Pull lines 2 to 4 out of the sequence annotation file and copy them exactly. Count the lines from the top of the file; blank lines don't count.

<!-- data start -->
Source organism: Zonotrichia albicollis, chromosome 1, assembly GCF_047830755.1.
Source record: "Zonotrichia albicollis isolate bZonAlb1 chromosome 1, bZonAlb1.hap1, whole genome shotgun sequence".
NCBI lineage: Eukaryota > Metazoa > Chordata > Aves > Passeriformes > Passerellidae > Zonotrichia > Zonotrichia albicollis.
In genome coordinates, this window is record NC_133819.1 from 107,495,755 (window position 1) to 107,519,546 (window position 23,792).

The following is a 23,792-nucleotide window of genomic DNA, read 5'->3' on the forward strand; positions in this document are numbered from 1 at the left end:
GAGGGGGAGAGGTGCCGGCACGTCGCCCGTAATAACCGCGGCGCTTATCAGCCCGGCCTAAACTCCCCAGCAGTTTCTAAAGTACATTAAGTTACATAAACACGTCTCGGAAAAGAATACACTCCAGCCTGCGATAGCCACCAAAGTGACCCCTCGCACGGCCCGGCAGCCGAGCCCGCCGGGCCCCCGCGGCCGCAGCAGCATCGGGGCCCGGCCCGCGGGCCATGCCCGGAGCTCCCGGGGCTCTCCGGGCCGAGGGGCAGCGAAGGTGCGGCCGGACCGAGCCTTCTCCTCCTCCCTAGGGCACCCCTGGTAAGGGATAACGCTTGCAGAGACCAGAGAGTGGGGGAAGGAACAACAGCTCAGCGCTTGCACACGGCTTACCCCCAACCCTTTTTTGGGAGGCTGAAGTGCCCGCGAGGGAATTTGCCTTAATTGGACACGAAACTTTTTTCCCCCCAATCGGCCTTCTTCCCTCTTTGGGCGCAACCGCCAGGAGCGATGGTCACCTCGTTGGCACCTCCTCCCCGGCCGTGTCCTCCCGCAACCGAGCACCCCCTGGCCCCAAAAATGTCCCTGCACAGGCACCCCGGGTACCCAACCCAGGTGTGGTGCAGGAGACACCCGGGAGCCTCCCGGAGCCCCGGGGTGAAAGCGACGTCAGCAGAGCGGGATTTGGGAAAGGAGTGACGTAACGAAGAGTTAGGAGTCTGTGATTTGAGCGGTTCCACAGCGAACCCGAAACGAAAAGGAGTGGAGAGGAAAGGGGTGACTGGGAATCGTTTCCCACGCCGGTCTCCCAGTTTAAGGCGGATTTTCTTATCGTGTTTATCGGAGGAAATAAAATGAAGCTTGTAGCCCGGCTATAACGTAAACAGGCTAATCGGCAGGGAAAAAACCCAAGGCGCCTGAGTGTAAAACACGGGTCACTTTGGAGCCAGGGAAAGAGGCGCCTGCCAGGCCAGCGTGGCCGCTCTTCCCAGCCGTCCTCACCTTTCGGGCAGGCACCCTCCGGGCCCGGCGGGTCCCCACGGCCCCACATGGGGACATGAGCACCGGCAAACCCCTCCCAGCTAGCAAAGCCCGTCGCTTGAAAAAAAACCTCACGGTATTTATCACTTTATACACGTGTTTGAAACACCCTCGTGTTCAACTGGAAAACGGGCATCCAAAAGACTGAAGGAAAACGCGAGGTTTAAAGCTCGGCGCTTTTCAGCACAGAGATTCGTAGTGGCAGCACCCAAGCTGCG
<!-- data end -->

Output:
Source record: "Zonotrichia albicollis isolate bZonAlb1 chromosome 1, bZonAlb1.hap1, whole genome shotgun sequence".
NCBI lineage: Eukaryota > Metazoa > Chordata > Aves > Passeriformes > Passerellidae > Zonotrichia > Zonotrichia albicollis.
In genome coordinates, this window is record NC_133819.1 from 107,495,755 (window position 1) to 107,519,546 (window position 23,792).